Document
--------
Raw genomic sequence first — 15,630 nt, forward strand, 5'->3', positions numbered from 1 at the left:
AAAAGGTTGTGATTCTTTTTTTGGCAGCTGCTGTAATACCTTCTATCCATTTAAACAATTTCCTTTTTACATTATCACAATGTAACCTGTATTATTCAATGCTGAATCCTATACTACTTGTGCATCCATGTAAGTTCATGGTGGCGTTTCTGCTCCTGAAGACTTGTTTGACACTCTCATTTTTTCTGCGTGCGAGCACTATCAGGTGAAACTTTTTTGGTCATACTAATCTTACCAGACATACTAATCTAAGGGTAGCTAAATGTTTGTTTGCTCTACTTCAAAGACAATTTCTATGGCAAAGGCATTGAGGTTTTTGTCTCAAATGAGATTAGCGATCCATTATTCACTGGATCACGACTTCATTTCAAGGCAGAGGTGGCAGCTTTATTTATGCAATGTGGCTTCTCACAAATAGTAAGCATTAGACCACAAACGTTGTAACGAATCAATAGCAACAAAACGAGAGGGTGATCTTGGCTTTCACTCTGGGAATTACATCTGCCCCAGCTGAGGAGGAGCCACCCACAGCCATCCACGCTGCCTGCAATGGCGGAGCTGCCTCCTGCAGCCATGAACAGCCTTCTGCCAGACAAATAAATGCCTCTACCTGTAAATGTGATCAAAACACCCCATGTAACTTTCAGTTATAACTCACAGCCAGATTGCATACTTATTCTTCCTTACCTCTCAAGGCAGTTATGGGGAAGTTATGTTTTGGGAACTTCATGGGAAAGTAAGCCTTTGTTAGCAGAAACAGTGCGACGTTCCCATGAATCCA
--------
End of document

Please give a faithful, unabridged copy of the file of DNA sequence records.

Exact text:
Raw genomic sequence first — 15,630 nt, forward strand, 5'->3', positions numbered from 1 at the left:
AAAAGGTTGTGATTCTTTTTTTGGCAGCTGCTGTAATACCTTCTATCCATTTAAACAATTTCCTTTTTACATTATCACAATGTAACCTGTATTATTCAATGCTGAATCCTATACTACTTGTGCATCCATGTAAGTTCATGGTGGCGTTTCTGCTCCTGAAGACTTGTTTGACACTCTCATTTTTTCTGCGTGCGAGCACTATCAGGTGAAACTTTTTTGGTCATACTAATCTTACCAGACATACTAATCTAAGGGTAGCTAAATGTTTGTTTGCTCTACTTCAAAGACAATTTCTATGGCAAAGGCATTGAGGTTTTTGTCTCAAATGAGATTAGCGATCCATTATTCACTGGATCACGACTTCATTTCAAGGCAGAGGTGGCAGCTTTATTTATGCAATGTGGCTTCTCACAAATAGTAAGCATTAGACCACAAACGTTGTAACGAATCAATAGCAACAAAACGAGAGGGTGATCTTGGCTTTCACTCTGGGAATTACATCTGCCCCAGCTGAGGAGGAGCCACCCACAGCCATCCACGCTGCCTGCAATGGCGGAGCTGCCTCCTGCAGCCATGAACAGCCTTCTGCCAGACAAATAAATGCCTCTACCTGTAAATGTGATCAAAACACCCCATGTAACTTTCAGTTATAACTCACAGCCAGATTGCATACTTATTCTTCCTTACCTCTCAAGGCAGTTATGGGGAAGTTATGTTTTGGGAACTTCATGGGAAAGTAAGCCTTTGTTAGCAGAAACAGTGCGACGTTCCCATGAATCCA